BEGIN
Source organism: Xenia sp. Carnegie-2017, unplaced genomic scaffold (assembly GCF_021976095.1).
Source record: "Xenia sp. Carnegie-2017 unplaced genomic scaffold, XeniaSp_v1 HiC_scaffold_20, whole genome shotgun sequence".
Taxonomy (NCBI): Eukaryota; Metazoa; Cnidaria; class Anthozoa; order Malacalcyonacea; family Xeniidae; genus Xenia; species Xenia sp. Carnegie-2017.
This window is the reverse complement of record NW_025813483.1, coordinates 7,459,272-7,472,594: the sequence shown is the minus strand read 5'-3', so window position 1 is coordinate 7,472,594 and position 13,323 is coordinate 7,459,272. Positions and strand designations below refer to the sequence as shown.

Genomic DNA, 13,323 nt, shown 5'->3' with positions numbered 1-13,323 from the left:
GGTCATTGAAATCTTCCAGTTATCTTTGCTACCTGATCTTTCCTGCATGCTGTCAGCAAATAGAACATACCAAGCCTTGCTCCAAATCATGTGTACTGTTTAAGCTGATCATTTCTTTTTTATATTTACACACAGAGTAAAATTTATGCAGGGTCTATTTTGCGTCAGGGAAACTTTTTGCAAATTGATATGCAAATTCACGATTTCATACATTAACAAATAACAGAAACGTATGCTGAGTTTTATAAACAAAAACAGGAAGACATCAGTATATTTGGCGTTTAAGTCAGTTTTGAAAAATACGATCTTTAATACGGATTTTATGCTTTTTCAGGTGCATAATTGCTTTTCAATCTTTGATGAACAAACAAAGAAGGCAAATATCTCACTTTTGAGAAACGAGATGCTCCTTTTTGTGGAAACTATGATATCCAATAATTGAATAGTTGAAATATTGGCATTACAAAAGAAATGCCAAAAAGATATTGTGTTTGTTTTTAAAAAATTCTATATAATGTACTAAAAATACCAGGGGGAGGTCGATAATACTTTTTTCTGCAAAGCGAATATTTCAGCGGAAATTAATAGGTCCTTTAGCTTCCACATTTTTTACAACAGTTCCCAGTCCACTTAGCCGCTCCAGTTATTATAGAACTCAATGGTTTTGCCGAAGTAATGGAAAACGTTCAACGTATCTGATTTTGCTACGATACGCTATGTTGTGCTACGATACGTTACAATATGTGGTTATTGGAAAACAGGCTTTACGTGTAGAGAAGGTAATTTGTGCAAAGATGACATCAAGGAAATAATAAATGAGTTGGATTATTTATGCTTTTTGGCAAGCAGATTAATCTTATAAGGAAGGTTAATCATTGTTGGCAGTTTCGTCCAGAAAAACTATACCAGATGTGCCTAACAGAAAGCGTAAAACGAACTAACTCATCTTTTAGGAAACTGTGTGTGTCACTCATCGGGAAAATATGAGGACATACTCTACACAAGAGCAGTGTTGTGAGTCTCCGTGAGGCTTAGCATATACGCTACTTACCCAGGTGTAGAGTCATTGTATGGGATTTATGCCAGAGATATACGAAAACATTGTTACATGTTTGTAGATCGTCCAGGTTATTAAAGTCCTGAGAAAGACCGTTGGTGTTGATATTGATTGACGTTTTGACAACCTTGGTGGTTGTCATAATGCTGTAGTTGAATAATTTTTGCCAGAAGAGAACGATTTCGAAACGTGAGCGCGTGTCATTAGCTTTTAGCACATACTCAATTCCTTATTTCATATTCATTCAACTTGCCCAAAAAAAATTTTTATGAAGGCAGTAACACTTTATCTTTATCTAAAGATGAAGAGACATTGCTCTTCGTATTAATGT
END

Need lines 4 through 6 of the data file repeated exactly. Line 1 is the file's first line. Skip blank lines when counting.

This window is the reverse complement of record NW_025813483.1, coordinates 7,459,272-7,472,594: the sequence shown is the minus strand read 5'-3', so window position 1 is coordinate 7,472,594 and position 13,323 is coordinate 7,459,272. Positions and strand designations below refer to the sequence as shown.

Genomic DNA, 13,323 nt, shown 5'->3' with positions numbered 1-13,323 from the left:
GGTCATTGAAATCTTCCAGTTATCTTTGCTACCTGATCTTTCCTGCATGCTGTCAGCAAATAGAACATACCAAGCCTTGCTCCAAATCATGTGTACTGTTTAAGCTGATCATTTCTTTTTTATATTTACACACAGAGTAAAATTTATGCAGGGTCTATTTTGCGTCAGGGAAACTTTTTGCAAATTGATATGCAAATTCACGATTTCATACATTAACAAATAACAGAAACGTATGCTGAGTTTTATAAACAAAAACAGGAAGACATCAGTATATTTGGCGTTTAAGTCAGTTTTGAAAAATACGATCTTTAATACGGATTTTATGCTTTTTCAGGTGCATAATTGCTTTTCAATCTTTGATGAACAAACAAAGAAGGCAAATATCTCACTTTTGAGAAACGAGATGCTCCTTTTTGTGGAAACTATGATATCCAATAATTGAATAGTTGAAATATTGGCATTACAAAAGAAATGCCAAAAAGATATTGTGTTTGTTTTTAAAAAATTCTATATAATGTACTAAAAATACCAGGGGGAGGTCGATAATACTTTTTTCTGCAAAGCGAATATTTCAGCGGAAATTAATAGGTCCTTTAGCTTCCACATTTTTTACAACAGTTCCCAGTCCACTTAGCCGCTCCAGTTATTATAGAACTCAATGGTTTTGCCGAAGTAATGGAAAACGTTCAACGTATCTGATTTTGCTACGATACGCTATGTTGTGCTACGATACGTTACAATATGTGGTTATTGGAAAACAGGCTTTACGTGTAGAGAAGGTAATTTGTGCAAAGATGACATCAAGGAAATAATAAATGAGTTGGATTATTTATGCTTTTTGGCAAGCAGATTAATCTTATAAGGAAGGTTAATCATTGTTGGCAGTTTCGTCCAGAAAAACTATACCAGATGTGCCTAACAGAAAGCGTAAAACGAACTAACTCATCTTTTAGGAAACTGTGTGTGTCACTCATCGGGAAAATATGAGGACATACTCTACACAAGAGCAGTGTTGTGAGTCTCCGTGAGGCTTAGCATATACGCTACTTACCCAGGTGTAGAGTCATTGTATGGGATTTATGCCAGAGATATACGAAAACATTGTTACATGTTTGTAGATCGTCCAGGTTATTAAAGTCCTGAGAAAGACCGTTGGTGTTGATATTGATTGACGTTTTGACAACCTTGGTGGTTGTCATAATGCTGTAGTTGAATAATTTTTGCCAGAAGAGAACGATTTCGAAACGTGAGCGCGTGTCATTAGCTTTTAGCACATACTCAATTCCTTATTTCATATTCATTCAACTTGCCCAAAAAAAATTTTTATGAAGGCAGTAACACTTTATCTTTATCTAAAGATGAAGAGACATTGCTCTTCGTATTAATGT